She gave me a direct look to the eye.  “Of course not.  You’ve got a good heart.  God knows that.”
My cleaning this morning brought my grandmother back to me.  And today that was the only godliness I needed.

Friday, February 4, 2011

Always There

She has always been there for me.  But more importantly than that, she has always just been there.  She has been the most constant presence in my life.  In my earliest memories my sister and I were together, somewhat forced to spend time with each other.  In the late-60s, my family lived on the grounds of a plant in east Texas where my dad worked.  On the property, there were only two houses:  ours and one across the road.  The family in the other house did include a teenage girl, who spent a bit of time with my sister.  But most days, my sister and I passed time exploring the creeks and woods near our house, riding our bikes on the dirt roads around the plant, and listening to our mom’s 45 records on our small plastic stereo.  We learned to get along, which we did very well.

My sister went to live with our grandparents in Louisiana when she was five.  The earliest that children could start school in Texas was at age six.  So she spent her first school year away from the family.  I do not remember being especially broken-hearted when she left.  Maybe it was the knowledge that I would have our mom all to myself; maybe it was the assurance that I knew my sister would return.  She did.
My dad was transferred to Tennessee when I was five.  I didn’t have much fear of the move.  Given our living situation in Texas, I had not had the opportunity to make close friends that I would miss.  Above all, I knew that I was taking my best friend with me.  My family spent a year in Tennessee before returning to our hometown in Louisiana.  And there we stuck.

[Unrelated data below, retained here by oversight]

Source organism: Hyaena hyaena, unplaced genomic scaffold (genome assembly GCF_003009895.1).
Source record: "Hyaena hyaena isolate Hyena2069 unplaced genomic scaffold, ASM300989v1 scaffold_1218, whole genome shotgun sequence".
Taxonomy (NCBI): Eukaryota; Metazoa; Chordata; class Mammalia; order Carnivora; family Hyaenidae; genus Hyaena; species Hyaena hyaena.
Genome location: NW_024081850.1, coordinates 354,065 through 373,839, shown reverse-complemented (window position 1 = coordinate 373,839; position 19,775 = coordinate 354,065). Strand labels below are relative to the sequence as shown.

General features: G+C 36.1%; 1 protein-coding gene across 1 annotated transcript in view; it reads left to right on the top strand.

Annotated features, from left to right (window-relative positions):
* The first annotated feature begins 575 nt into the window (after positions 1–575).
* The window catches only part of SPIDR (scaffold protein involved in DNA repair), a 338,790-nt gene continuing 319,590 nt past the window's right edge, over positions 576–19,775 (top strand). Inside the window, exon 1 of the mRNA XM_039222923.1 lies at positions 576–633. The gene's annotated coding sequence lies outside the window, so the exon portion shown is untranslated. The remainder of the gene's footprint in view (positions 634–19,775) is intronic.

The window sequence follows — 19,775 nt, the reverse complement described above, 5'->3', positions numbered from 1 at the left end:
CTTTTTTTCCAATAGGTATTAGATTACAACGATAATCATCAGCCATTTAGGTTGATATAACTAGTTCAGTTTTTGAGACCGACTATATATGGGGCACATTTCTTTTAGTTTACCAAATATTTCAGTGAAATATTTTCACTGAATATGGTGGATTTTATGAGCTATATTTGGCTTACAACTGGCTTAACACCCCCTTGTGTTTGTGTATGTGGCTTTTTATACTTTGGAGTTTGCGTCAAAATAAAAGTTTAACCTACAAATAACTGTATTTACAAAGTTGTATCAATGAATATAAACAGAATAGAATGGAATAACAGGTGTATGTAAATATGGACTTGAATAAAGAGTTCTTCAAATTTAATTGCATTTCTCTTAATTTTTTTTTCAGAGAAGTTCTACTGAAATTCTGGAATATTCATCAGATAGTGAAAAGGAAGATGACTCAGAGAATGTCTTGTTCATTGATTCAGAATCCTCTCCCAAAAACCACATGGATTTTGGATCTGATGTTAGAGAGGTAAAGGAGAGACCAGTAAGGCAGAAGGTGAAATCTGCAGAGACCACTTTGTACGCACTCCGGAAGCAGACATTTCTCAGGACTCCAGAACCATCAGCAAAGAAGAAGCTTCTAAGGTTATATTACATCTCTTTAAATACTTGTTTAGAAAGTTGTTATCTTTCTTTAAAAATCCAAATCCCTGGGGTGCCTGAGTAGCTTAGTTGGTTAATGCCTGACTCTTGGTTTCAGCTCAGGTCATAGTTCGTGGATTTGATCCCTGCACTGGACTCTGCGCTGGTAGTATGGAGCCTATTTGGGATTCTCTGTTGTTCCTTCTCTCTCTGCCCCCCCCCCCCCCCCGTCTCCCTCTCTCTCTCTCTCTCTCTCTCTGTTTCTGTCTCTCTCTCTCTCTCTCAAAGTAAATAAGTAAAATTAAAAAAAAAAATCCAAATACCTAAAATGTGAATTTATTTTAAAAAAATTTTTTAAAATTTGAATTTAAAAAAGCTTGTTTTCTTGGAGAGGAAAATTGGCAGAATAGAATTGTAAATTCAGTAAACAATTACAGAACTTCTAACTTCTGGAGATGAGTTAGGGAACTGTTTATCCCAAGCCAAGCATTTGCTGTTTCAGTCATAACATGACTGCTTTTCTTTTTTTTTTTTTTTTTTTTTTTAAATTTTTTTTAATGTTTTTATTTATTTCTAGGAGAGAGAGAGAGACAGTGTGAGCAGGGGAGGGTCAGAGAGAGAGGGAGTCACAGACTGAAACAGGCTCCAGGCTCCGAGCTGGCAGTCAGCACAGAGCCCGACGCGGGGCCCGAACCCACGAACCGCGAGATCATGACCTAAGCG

Living in a small suburban area outside of a small town, other kids were available for friendship.  So my sister and I began to spend less time together.  Over a long period of time, I had to be weaned from my want of her company.  She would expressly state that I did not need to hang out with her and her friends.  So, I started to hang out with the boys in the neighborhood. I enjoyed it, almost as much as I enjoyed being around my sister.  Almost.
As we entered adulthood, we stayed close.  She was the best aunt possible to my son.  And when my wife and I divorced, she helped out immeasurably.  I had the delight of seeing her become a mother (four times over).  And as good of an aunt she is, she is an even better mother.
Now we both are busy with our lives.  But we talk on the phone once a week; more frequently when there is some crisis or tough situation brewing with either of us.  She is the person that understands how I work, probably more than I know how she does.   She had a two-year jump on figuring me out.  But I have a pretty good handle on her as well.  She is thoughtful and sympathetic.  She possesses a sharp wit and a quick mind.  She can keep her head in the craziest crazy circumstances.  In a word, she's incredible.
I love being in her presence.  We laugh together at the most inappropriate times. We cry together when all seems hopeless. We relax in each other’s company, secure in the knowledge that we can just be ourselves: no masks, no shields.  When I look into her lovely blue eyes, I know that all will be just fine.  Everything.